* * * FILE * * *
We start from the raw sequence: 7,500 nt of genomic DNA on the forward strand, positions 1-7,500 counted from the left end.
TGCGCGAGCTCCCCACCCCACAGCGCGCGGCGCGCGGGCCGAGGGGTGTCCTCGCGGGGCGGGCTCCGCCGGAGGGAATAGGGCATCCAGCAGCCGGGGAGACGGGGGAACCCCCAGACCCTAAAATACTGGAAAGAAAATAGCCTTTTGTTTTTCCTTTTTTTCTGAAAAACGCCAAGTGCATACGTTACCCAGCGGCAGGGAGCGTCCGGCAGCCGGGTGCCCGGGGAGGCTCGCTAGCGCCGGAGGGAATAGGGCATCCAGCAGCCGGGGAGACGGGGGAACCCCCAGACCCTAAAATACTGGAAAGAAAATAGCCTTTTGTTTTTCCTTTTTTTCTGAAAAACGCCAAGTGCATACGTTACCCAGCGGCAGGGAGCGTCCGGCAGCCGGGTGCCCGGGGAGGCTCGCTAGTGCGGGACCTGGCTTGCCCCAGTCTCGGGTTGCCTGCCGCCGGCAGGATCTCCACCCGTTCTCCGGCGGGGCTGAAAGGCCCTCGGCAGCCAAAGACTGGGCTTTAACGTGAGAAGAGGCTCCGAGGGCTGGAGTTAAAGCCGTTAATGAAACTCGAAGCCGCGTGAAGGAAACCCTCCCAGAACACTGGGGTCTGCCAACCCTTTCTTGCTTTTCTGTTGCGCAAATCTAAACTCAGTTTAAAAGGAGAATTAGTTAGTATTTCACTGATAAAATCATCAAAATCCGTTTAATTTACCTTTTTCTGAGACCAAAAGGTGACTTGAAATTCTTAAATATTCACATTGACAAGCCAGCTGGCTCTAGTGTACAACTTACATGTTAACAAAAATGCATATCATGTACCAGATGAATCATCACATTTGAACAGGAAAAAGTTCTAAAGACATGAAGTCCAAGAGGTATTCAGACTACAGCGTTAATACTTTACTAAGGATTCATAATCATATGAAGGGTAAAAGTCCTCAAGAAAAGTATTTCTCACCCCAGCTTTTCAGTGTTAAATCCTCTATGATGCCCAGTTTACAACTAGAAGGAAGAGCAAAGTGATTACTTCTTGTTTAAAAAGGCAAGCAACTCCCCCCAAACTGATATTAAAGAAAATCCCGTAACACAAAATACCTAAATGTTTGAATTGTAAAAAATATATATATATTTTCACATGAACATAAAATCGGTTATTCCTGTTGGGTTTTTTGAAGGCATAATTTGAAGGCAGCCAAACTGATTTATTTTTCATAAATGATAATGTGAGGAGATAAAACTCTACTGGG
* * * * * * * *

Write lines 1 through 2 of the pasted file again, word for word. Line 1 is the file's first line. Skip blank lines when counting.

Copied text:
We start from the raw sequence: 7,500 nt of genomic DNA on the forward strand, positions 1-7,500 counted from the left end.
TGCGCGAGCTCCCCACCCCACAGCGCGCGGCGCGCGGGCCGAGGGGTGTCCTCGCGGGGCGGGCTCCGCCGGAGGGAATAGGGCATCCAGCAGCCGGGGAGACGGGGGAACCCCCAGACCCTAAAATACTGGAAAGAAAATAGCCTTTTGTTTTTCCTTTTTTTCTGAAAAACGCCAAGTGCATACGTTACCCAGCGGCAGGGAGCGTCCGGCAGCCGGGTGCCCGGGGAGGCTCGCTAGCGCCGGAGGGAATAGGGCATCCAGCAGCCGGGGAGACGGGGGAACCCCCAGACCCTAAAATACTGGAAAGAAAATAGCCTTTTGTTTTTCCTTTTTTTCTGAAAAACGCCAAGTGCATACGTTACCCAGCGGCAGGGAGCGTCCGGCAGCCGGGTGCCCGGGGAGGCTCGCTAGTGCGGGACCTGGCTTGCCCCAGTCTCGGGTTGCCTGCCGCCGGCAGGATCTCCACCCGTTCTCCGGCGGGGCTGAAAGGCCCTCGGCAGCCAAAGACTGGGCTTTAACGTGAGAAGAGGCTCCGAGGGCTGGAGTTAAAGCCGTTAATGAAACTCGAAGCCGCGTGAAGGAAACCCTCCCAGAACACTGGGGTCTGCCAACCCTTTCTTGCTTTTCTGTTGCGCAAATCTAAACTCAGTTTAAAAGGAGAATTAGTTAGTATTTCACTGATAAAATCATCAAAATCCGTTTAATTTACCTTTTTCTGAGACCAAAAGGTGACTTGAAATTCTTAAATATTCACATTGACAAGCCAGCTGGCTCTAGTGTACAACTTACATGTTAACAAAAATGCATATCATGTACCAGATGAATCATCACATTTGAACAGGAAAAAGTTCTAAAGACATGAAGTCCAAGAGGTATTCAGACTACAGCGTTAATACTTTACTAAGGATTCATAATCATATGAAGGGTAAAAGTCCTCAAGAAAAGTATTTCTCACCCCAGCTTTTCAGTGTTAAATCCTCTATGATGCCCAGTTTACAACTAGAAGGAAGAGCAAAGTGATTACTTCTTGTTTAAAAAGGCAAGCAACTCCCCCCAAACTGATATTAAAGAAAATCCCGTAACACAAAATACCTAAATGTTTGAATTGTAAAAAATATATATATATTTTCACATGAACATAAAATCGGTTATTCCTGTTGGGTTTTTTGAAGGCATAATTTGAAGGCAGCCAAACTGATTTATTTTTCATAAATGATAATGTGAGGAGATAAAACTCTACTGGG